Our Department offers exciting opportunities for graduate study in many areas of experimental Psychology. These areas include:
We also have a handbook for graduate students that helps to outline what is expected of them and their supervisor.
To gain admission, a student must hold an honors bachelor's degree normally of high second class standing, or its equivalent. All applicants are required to submit results from the General section of the Graduate Record Examination (GRE).
Application forms can be filled out on-line. Students are asked to submit their applications as early as possible as files (including letters of reference) will be evaluated before February 1. Letters of reference should be submitted directly to the School of Graduate Studies on the appropriate forms. Admission decisions are normally made by April 1. Late applications may be considered if openings are available.
General admission inquiries should be addressed to the School of Graduate Studies. Specific queries about programs can be sent to the appropriate faculty members, or to the Chair of the Psychology Graduate Studies Committee, Dr. Brent Snook or the Department Secretary, Ms. Brenda Crewe.
Programs are tailored to suit the needs of individual backgrounds. At the beginning of the program, the student will normally be required to take Advanced Statistics in Psychology (Psychology 6000) unless (s)he has already passed an equivalent honors or graduate course. The remaining courses will be chosen to best suit the area of specialization. In addition, all students using animals in their research are required to attend a series of animal care seminars, usually during the winter semester of the first year.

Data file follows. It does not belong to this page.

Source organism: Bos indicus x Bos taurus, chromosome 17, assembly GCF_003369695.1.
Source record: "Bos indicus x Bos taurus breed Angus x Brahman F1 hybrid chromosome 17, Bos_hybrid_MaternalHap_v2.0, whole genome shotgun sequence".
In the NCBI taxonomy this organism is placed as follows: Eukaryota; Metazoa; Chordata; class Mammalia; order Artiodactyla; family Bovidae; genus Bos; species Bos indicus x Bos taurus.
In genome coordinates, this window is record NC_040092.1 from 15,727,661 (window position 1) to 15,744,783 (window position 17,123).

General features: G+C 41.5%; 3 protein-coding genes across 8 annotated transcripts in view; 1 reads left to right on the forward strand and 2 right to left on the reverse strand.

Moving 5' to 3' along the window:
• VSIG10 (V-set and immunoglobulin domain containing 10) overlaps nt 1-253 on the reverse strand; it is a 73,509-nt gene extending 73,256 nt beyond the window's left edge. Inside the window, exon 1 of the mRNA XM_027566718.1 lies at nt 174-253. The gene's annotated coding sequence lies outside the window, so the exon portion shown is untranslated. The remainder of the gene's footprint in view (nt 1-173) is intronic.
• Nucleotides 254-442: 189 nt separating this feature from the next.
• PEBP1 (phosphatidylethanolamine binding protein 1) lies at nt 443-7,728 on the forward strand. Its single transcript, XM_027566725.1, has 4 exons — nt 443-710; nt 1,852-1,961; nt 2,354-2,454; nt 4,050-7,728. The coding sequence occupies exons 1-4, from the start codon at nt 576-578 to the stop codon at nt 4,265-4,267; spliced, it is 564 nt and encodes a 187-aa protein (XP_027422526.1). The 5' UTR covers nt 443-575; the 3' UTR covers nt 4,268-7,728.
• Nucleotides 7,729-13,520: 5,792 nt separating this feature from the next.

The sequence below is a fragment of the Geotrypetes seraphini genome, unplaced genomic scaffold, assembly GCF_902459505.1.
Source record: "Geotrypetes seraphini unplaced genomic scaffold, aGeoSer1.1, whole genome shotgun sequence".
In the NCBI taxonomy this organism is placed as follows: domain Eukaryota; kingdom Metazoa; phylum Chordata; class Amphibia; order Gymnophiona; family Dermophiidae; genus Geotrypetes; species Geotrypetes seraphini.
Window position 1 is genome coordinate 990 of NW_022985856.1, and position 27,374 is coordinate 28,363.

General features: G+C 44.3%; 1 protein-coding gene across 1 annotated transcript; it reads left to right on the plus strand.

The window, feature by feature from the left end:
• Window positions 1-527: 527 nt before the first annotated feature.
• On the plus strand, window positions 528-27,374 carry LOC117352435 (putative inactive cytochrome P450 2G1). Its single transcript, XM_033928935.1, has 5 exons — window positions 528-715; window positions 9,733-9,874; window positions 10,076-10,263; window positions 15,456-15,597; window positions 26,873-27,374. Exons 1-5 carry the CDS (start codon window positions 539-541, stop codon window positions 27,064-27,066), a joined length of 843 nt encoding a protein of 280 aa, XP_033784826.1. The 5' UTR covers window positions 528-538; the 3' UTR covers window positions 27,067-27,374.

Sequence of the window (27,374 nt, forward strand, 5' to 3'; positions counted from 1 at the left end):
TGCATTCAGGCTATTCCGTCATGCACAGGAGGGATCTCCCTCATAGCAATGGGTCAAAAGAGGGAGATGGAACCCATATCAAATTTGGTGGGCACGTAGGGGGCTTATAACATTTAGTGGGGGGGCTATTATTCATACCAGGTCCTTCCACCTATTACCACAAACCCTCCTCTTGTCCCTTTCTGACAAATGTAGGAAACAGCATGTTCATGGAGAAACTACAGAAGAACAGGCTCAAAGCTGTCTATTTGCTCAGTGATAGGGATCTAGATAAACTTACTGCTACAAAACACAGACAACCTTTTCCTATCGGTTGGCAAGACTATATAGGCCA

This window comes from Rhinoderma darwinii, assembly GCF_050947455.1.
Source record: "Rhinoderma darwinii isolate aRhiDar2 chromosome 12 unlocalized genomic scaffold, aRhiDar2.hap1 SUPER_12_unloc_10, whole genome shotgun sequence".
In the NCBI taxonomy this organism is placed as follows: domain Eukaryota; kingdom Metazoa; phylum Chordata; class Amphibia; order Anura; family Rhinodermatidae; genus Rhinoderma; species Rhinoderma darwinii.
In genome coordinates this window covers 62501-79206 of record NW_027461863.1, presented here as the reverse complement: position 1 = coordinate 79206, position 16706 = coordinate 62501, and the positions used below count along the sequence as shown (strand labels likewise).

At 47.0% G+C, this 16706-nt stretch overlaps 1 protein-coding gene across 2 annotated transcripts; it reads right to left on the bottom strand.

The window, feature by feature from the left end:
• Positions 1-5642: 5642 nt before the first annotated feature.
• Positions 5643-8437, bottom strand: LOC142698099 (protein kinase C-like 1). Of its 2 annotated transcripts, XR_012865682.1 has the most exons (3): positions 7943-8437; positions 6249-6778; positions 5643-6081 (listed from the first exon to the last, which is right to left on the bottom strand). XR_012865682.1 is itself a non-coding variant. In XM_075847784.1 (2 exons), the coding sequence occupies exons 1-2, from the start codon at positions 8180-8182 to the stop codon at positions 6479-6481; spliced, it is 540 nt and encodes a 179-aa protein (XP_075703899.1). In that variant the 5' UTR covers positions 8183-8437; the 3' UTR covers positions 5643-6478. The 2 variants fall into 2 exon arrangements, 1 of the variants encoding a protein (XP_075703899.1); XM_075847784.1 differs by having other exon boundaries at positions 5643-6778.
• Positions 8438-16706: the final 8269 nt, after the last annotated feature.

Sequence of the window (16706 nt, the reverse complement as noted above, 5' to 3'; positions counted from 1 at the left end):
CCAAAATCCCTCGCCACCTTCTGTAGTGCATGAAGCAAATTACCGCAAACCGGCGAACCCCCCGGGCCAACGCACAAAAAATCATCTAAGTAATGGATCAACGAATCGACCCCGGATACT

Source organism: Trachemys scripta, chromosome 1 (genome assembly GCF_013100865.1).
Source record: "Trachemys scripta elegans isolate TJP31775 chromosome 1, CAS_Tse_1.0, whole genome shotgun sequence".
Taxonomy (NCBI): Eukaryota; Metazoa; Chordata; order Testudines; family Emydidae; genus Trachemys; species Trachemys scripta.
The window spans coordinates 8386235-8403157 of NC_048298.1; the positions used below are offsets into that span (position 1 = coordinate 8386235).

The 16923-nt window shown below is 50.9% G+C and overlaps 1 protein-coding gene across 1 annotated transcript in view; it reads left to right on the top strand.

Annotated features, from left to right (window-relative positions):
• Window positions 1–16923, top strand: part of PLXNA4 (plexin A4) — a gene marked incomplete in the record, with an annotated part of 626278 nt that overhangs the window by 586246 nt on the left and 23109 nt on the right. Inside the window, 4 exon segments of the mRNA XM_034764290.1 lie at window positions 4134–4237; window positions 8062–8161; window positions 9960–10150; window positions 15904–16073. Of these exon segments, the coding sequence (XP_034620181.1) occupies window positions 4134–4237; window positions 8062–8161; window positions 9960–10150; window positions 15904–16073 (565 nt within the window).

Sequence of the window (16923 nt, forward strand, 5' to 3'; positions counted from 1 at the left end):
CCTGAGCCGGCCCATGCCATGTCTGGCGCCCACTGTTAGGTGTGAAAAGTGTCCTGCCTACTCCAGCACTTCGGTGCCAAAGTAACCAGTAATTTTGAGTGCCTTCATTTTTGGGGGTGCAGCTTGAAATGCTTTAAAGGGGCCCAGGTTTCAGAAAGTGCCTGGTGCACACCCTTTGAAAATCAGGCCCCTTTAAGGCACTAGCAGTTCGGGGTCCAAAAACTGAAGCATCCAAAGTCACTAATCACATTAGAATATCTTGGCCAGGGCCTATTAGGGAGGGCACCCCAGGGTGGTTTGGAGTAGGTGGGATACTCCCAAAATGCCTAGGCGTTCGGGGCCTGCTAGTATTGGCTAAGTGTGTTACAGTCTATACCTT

Each candidate shall submit an original thesis based on an approved experimental research topic. At the time of admission, a student often requests a specific supervisor. When a specific supervisor is not requested, the interests of the student are matched with a supervisor in the student's area of interest. The supervisor assists the student in selecting a program of studies and a thesis topic, and, early in the program, in establishing a committee which will help in the planning and implementation of thesis research. The committee later certifies that a completed thesis is ready for examination. Examination for Master's theses is done through correspondence with one examiner internal to the university and another examiner external to the university. For Doctoral theses, a formal public Oral Defense is examined by two internal and one external examiners.
Doctoral students must also pass a Comprehensive Examination in the first year of their doctoral program. An examination committee sets a topic in consultation with the student in an area of research that is different from the area of thesis research. The student has several weeks to prepare a written paper on the topic which serves as the basis for an oral examination.
Please view a list of past thesis topics to gather some further insight into our experimental graduate programme.
Students are automatically considered for financial support. It is a policy of the department to attempt to offer all students admitted some form of support, but it is done so on a competitive basis. Such support usually consists of a combination of Graduate School Fellowships, departmental support and/or graduate assistantships. Faculty members may also offer grant- supported research assistantships. Applicants are strongly encouraged to seek outside support as well. Students with NSERC Fellowships are encouraged to apply.
Christine Arlett, R.Psych.
Kellie Hadden, R. Psych.
Jacqueline Carter-Major, R. Psych.